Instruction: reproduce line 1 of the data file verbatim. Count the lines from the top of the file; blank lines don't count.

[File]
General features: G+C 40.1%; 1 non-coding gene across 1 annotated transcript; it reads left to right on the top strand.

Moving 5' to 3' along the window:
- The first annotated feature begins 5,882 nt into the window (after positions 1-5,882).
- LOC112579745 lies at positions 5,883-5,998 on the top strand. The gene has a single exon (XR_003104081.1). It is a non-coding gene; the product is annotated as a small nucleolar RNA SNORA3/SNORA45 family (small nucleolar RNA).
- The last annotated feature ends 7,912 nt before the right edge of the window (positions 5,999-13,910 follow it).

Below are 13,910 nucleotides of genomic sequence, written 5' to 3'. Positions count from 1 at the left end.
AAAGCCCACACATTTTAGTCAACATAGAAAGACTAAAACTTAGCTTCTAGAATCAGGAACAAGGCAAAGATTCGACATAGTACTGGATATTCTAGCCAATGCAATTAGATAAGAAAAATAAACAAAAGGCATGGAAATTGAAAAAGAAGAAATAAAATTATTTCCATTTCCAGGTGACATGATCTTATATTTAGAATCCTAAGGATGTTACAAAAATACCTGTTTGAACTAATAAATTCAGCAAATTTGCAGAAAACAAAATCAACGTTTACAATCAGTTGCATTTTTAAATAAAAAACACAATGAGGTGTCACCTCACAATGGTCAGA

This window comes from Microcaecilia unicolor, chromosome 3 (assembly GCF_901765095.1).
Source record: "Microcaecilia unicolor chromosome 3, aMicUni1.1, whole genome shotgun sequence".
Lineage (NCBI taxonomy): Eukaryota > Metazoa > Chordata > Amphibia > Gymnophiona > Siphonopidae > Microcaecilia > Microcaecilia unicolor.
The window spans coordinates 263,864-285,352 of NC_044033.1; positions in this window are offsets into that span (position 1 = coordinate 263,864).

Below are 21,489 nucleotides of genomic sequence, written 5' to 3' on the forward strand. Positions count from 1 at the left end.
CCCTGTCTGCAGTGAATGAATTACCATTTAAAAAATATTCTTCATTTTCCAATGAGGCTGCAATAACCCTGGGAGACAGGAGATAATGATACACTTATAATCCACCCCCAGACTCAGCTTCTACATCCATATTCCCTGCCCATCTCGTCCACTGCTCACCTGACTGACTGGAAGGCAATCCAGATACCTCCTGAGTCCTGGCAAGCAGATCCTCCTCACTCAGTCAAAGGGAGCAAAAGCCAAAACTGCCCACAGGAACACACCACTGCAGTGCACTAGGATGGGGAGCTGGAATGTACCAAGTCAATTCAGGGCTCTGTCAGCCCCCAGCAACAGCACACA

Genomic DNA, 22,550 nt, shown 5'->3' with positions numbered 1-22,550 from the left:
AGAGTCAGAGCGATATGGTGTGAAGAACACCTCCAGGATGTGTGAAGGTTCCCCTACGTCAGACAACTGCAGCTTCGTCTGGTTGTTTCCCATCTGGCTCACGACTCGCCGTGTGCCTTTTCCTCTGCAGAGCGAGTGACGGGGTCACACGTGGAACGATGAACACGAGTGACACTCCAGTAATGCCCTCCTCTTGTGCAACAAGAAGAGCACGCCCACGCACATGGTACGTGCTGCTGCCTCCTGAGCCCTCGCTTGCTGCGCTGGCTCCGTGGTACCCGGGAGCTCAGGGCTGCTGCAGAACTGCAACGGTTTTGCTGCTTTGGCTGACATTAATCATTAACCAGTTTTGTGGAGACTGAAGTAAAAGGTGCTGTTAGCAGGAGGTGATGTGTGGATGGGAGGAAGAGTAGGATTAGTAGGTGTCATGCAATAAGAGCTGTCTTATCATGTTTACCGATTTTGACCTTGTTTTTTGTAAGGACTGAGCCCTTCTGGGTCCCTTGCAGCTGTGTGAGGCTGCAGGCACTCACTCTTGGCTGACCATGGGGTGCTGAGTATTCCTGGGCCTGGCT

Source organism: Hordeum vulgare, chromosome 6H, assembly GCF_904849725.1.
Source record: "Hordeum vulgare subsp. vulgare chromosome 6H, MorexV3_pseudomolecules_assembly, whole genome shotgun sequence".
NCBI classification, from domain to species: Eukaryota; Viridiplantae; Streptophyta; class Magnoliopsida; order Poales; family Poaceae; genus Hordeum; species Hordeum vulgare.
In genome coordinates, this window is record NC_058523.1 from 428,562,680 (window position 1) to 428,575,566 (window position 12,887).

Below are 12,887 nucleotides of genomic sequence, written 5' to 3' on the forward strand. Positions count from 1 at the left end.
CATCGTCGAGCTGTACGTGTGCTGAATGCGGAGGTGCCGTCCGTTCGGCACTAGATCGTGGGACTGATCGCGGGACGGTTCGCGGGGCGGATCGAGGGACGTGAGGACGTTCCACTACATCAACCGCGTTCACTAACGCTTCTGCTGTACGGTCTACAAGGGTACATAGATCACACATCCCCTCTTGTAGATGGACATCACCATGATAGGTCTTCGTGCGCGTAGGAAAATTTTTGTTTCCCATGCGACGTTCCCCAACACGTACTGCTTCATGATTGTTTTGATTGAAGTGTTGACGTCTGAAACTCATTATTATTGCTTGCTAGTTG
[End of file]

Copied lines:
General features: G+C 40.1%; 1 non-coding gene across 1 annotated transcript; it reads left to right on the top strand.